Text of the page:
The Transition to High School for Academically Promising, Urban, Low-Income African American Youth

Article excerpt

ABSTRACT

In nine urban Ohio school systems, low-income minority students identified as academically promising in sixth grade are eligible to participate in an intervention program. In the present study, twenty-two African American students in the program were asked to provide their perceptions of the transition to ninth grade. Specifically, the role of motivating factors, peers, school, teachers, parents, and neighborhood were examined. These students faced similar stressors, yet some were more able to achieve academic success. Results highlight the salience of mothers, the challenges of the ninth-grade curriculum, and adjustment to a bigger, more complex school environment for high and low performers. The implications for improving cooperation between school and family are discussed.

The transition to high school presents many challenges. High school students typically have more assignments, and there are more distractions due to the increasing complexity of peer relations. Further, the high school is a more anonymous setting than is the middle school. Some students experience role loss, such as no longer being among the top athletes or scholars. Research has shown that participation in extracurricular activities significantly declines in the first year of high school (Seidman et al., 1996; Gifford & Dean, 1990).

Low-income minority youth are vulnerable to declines in academic motivation and performance during the transition to ninth grade, which may not be regained in the subsequent years of high school (Eccles et al., 1991, 1993; Reyes et al., 1994). Clearly, the ability to cope with school transitions in ways that sustain high levels of academic motivation, knowledge, and skills is essential for student progression toward college.

In a study comparing the experiences of African American and white students during the transition to junior high school, researchers found that African American males liked school less as they got older, their grades dropped, they were more likely to experience behavior problems, and their parents were less likely to approve of their friends (Simmons et al., 1991). The students themselves experienced increased stress concerning their academic future.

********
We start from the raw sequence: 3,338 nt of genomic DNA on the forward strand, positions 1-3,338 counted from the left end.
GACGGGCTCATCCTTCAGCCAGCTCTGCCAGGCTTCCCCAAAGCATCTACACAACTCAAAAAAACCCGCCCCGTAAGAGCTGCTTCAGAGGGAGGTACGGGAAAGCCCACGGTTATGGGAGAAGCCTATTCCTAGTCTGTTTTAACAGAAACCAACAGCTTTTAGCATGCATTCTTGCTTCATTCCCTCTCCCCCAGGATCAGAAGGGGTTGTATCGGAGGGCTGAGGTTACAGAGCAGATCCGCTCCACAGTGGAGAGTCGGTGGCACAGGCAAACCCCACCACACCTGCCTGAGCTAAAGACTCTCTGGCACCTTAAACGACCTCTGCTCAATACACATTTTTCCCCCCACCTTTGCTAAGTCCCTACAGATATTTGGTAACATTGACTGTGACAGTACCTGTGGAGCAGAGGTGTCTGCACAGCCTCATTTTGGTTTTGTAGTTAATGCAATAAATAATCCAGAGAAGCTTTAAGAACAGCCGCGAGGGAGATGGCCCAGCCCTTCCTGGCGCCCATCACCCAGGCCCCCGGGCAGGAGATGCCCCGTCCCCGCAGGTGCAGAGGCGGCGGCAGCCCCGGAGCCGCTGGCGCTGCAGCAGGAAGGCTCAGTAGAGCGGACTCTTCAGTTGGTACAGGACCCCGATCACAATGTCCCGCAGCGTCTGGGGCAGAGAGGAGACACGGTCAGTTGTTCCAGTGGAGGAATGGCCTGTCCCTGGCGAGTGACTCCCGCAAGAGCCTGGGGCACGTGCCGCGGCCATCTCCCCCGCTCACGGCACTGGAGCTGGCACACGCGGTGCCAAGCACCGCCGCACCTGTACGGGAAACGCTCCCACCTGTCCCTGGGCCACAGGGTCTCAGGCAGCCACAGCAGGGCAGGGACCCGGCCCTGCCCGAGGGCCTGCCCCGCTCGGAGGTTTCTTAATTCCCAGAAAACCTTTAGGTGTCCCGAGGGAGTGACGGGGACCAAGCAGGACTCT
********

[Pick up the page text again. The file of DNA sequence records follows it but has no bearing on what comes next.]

Students of low socioeconomic status are eight times less likely to graduate from college than are other students. Although the percentage of African American students attending and graduating from college has greatly increased in the last fifty years, they are still only half as likely to complete four years of college as are white students. Students who do not succeed academically have been scrutinized, but far less is known about the students who do succeed despite substantial barriers (Mortenson, 1993; Mortenson & Wu, 1990). Who comprises their support systems? What motivates them? How do they overcome barriers to educational success?

The present study was designed to identify factors that contribute to the academic success of African American students who are making the transition to high school. The subjects were students participating in the Young Scholars Program (YSP), an early intervention program focusing on urban, low-income minority youth identified during the sixth grade as showing academic promise. They were all doing well in eighth grade, and the study took a qualitative approach in seeking to understand the challenges they faced as well as the strategies they used to meet the new demands of ninth grade. It drew on students' perceptions, as well as those of YSP staff and other supportive individuals.

The theoretical framework for this study was ecological systems theory (Bronfenbrenner, 1979). The following section addresses the ecological perspective, reviewing the literature on the four major microsystems that are likely to impact academic achievement for African American students during their transition to ninth grade: family, peers, school, and neighborhood. …